It’s quite the ambition, for Czech director Karel Zeman to take his love of Jules Verne books, and make a film of one in the style of the intaglio engraving illustrations contained therein. Despite Invention for Destruction being sixty years old, he pulls it off far better than you might expect. Which is, to be frank, something of a double-edged sword.
If you’ve heard about this but never seen it – released in America as The Fabulous World of Jules Verne, it’s regarded as Czechoslovakia’s most successful film ever, but wasn’t as big internationally as implied – then you probably understand it as an influence on the likes of Jan Švankmajer and Terry Gilliam, but Vynález Zkázy (to use the film's original Czech title) isn’t nearly as chaotic as you’d predict. Rather, instead of a jumble of techniques potentially creating something incoherent, Zeman very deliberately chooses his methods and marries all of them together superbly in service of his vision. Layering engraved lines across both sets and ‘live’ backgrounds to produce his ‘living pages’ visuals, his film combines live action, found footage, simple 2D and more complicated 3D animations, plus any number of other processes, all superimposed upon and within one another in order to bring the story to life.
The result is, quite simply, astonishing; Invention for Destruction does literally look like somebody has opened the pages of a book and transferred them directly to the screen. The attention to detail beggars belief, actors interacting quite freely with what you would assume to be fake sets and backdrops. And the story – a simple tale told from the perspective of a professor’s assistant, who along with the professor has been kidnapped and taken to a secret island so that the villainous Count Artigas can make use of their invention, a devastating new explosive – while more than pertinent to the times, feels like nothing so much as an old Flash Gordon serial remade.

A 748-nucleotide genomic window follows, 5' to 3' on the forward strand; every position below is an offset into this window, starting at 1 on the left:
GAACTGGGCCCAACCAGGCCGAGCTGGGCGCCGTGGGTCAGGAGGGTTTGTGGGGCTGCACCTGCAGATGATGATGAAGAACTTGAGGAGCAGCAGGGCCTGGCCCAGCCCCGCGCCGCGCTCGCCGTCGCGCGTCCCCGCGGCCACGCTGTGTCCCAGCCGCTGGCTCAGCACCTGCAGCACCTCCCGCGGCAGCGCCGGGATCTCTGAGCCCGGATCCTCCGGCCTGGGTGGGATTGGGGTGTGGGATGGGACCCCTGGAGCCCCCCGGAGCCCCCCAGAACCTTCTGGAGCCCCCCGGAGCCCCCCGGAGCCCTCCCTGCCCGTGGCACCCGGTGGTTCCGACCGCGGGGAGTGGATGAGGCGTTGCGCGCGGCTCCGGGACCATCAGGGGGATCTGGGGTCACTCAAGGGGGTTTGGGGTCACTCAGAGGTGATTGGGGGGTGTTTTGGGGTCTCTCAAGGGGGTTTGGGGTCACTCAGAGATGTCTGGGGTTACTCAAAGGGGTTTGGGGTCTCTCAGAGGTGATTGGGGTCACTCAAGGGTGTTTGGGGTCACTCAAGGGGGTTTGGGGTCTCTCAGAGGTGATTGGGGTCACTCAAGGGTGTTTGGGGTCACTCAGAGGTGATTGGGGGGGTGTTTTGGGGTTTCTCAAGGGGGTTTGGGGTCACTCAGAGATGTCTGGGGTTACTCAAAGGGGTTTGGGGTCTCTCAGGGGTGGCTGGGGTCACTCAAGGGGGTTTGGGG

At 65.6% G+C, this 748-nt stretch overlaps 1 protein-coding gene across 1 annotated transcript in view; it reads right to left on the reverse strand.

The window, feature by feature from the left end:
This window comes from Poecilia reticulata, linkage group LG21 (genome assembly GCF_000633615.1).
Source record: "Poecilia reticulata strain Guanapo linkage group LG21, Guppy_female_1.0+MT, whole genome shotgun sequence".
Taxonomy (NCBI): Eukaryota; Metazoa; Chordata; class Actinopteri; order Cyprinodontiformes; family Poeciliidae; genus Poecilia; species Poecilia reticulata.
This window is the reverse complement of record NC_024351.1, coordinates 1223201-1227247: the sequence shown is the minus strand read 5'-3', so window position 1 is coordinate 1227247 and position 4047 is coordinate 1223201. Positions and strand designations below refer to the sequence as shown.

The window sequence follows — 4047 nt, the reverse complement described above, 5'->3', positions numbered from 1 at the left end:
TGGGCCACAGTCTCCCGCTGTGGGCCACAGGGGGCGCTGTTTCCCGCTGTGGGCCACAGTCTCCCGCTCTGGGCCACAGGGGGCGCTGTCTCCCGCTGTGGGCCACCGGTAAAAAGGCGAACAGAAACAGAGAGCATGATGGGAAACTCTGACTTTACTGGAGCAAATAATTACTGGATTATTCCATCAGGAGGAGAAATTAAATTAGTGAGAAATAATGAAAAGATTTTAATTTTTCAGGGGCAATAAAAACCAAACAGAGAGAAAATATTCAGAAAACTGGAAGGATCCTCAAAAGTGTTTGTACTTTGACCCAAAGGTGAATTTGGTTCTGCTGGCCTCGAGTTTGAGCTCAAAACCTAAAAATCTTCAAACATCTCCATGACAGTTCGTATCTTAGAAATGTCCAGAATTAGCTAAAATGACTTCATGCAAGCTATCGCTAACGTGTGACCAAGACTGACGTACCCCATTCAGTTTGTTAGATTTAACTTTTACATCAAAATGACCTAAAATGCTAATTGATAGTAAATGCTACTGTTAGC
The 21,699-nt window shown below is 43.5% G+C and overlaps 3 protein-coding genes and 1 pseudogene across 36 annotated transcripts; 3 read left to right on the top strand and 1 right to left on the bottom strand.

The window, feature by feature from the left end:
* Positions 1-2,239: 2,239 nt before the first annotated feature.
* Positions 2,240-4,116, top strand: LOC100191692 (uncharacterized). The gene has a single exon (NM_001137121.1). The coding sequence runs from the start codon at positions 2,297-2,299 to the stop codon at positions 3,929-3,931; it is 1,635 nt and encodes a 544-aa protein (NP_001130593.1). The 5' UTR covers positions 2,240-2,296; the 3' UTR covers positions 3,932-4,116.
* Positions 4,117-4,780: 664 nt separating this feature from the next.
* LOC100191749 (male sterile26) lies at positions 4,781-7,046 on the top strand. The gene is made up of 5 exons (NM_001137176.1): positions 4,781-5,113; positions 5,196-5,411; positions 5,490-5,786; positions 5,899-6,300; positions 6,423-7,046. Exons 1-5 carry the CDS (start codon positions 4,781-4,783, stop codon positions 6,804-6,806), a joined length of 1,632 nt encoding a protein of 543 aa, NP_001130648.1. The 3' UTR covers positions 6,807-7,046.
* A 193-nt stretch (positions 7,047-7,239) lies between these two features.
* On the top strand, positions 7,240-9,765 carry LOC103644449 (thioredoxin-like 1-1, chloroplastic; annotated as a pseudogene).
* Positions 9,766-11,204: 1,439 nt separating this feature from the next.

In order to service the filmmaking, however, the script has been pared back about as far as it could go, with the characters and performances rudimentary to say the least. So for all of Zeman’s wonderful evocations – this is regarded as the birth of steampunk – the narrative itself is rather less involving.
The restoration, though, is as gorgeous as the pictures it supports, with the team involved making the effort to scan the individual elements and recombine them wherever possible. There are a number of short features about the making of the film and its refurbishment too, but the real delight here is the inclusion of two of Zeman’s short films, one a brief examination of a writer’s inspiration, the other a delightful if dark historic epic told with children’s puppets. All in all, an extraordinary set.
Extras: An Appreciation by John Stevenson, two short films, featurettes on the film, its special effects and restoration, trailer.
INVENTION FOR DESTRUCTION / CERT: U / DIRECTOR: KAREL ZEMAN / SCREENPLAY: KAREL ZEMAN, FRANTIŠEK HRUBÍN, JÍŘÍ BRDEČKA, MILAN VACHA / STARRING: LUBOR TOKOŠ, ARNOŠT NAVRÁTIL, MILOSLAV HOLUB, JANA ZATLOUKALOVÁ / RELEASE DATE: 19TH NOVEMBER